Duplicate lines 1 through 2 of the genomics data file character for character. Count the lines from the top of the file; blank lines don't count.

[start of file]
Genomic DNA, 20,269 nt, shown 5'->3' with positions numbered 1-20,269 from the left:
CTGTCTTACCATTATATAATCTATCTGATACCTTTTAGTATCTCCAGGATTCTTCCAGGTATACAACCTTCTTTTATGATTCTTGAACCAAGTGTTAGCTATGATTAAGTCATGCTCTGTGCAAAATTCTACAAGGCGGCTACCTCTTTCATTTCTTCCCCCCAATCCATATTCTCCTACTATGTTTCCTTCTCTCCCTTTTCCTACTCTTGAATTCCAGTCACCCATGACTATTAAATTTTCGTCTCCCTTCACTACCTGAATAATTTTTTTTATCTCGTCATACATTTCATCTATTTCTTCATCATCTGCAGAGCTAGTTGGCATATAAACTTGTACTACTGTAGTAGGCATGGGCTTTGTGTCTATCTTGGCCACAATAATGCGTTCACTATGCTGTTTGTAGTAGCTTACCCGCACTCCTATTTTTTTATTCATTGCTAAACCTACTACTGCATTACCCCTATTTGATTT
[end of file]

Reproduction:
Genomic DNA, 20,269 nt, shown 5'->3' with positions numbered 1-20,269 from the left:
CTGTCTTACCATTATATAATCTATCTGATACCTTTTAGTATCTCCAGGATTCTTCCAGGTATACAACCTTCTTTTATGATTCTTGAACCAAGTGTTAGCTATGATTAAGTCATGCTCTGTGCAAAATTCTACAAGGCGGCTACCTCTTTCATTTCTTCCCCCCAATCCATATTCTCCTACTATGTTTCCTTCTCTCCCTTTTCCTACTCTTGAATTCCAGTCACCCATGACTATTAAATTTTCGTCTCCCTTCACTACCTGAATAATTTTTTTTATCTCGTCATACATTTCATCTATTTCTTCATCATCTGCAGAGCTAGTTGGCATATAAACTTGTACTACTGTAGTAGGCATGGGCTTTGTGTCTATCTTGGCCACAATAATGCGTTCACTATGCTGTTTGTAGTAGCTTACCCGCACTCCTATTTTTTTATTCATTGCTAAACCTACTACTGCATTACCCCTATTTGATTT